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How to Join Crocheted Fabrics with an Invisible Seam Stitch

When making a larger or a bit more complex crochet piece, you can either follow a pattern and count the loops or make multiple smaller, simpler pieces and sew them together to complete the project. Sewing individual pieces together is far easier but it has a downside. The seams are visible.

But if you know how to make this one special stitch type, your seams can become entirely invisible. Joining crocheted fabrics with an invisible stitch will make give your crochet projects a sophisticated, professional look. And it’s not even hard to learn. Keep reading and you’ll see for yourself!

What is an invisible stitch?

Also known as the mattress or ladder stitch, this hand sewing technique is used to connect two vertical stockinette knits. It can also be used to join garter stitches with each other, vertical stitches to horizontal ones, and practically any other kind of crochet joining.

How to make an invisible stitch?

  1. Put the two pieces you want to connect on a flat surface, close to each other so that the edges that will be joined are touching.
  2. Cut a bit of yarn that will act as a thread. Make sure its length is at least three times the length of the edges you will be joining. If you plan on connecting large pieces, keep the yarn on individual stitches shorter than 15 inches. This will give your seams more durability and strength.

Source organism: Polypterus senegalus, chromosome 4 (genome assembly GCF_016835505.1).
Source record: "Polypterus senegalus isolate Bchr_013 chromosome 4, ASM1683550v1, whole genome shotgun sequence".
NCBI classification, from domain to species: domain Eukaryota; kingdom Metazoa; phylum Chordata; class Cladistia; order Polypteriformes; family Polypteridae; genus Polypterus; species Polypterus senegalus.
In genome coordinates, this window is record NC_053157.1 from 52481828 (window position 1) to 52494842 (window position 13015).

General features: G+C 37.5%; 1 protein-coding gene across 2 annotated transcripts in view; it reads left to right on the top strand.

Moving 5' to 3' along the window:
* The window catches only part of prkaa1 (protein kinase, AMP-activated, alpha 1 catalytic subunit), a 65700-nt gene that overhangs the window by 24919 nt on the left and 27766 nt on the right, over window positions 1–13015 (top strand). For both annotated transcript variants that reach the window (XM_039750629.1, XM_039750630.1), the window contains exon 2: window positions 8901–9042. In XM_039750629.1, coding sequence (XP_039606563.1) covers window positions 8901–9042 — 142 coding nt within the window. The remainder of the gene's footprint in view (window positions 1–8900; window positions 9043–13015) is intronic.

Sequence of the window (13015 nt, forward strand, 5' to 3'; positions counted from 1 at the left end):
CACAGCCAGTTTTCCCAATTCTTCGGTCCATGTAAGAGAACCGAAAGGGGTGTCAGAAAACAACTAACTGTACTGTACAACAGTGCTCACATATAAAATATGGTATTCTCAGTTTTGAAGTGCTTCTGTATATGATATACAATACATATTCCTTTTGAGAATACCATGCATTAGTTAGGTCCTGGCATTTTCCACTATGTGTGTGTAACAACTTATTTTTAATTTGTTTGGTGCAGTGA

3. Run the yarn through two bars of knit on the first and the second stitch in that order.
  4. Put the yarn through the first hole again and then through two higher bars on the second piece. Don’t forget to go up as on the second piece in this step.
  5. Go back to the first piece again and put the yarn through two bars above the previous ones you just stitched. This time you are not going through the same hole as in step 4.
  6. Repeat the process until you reach the end of crochet pieces.
  7. Weave in the loose ends.

This kind of stitch is flexible at the seams, which makes it a great choice for joining sleeves. It will stretch as you put the sweater on, instead of being rigid or coming apart.

The invisible stitch can be made in a couple of different ways, here you saw just one variation of the stitch. Whichever one you use, as long as the seam is invisible, you’re doing things right.

I hope you liked the article. Now you can put this invisible stitch on any crochet you make. If you are curious to learn more about hand sewing stiches, check out this handy guide with the basic hand sewing techniques. Have fun crocheting!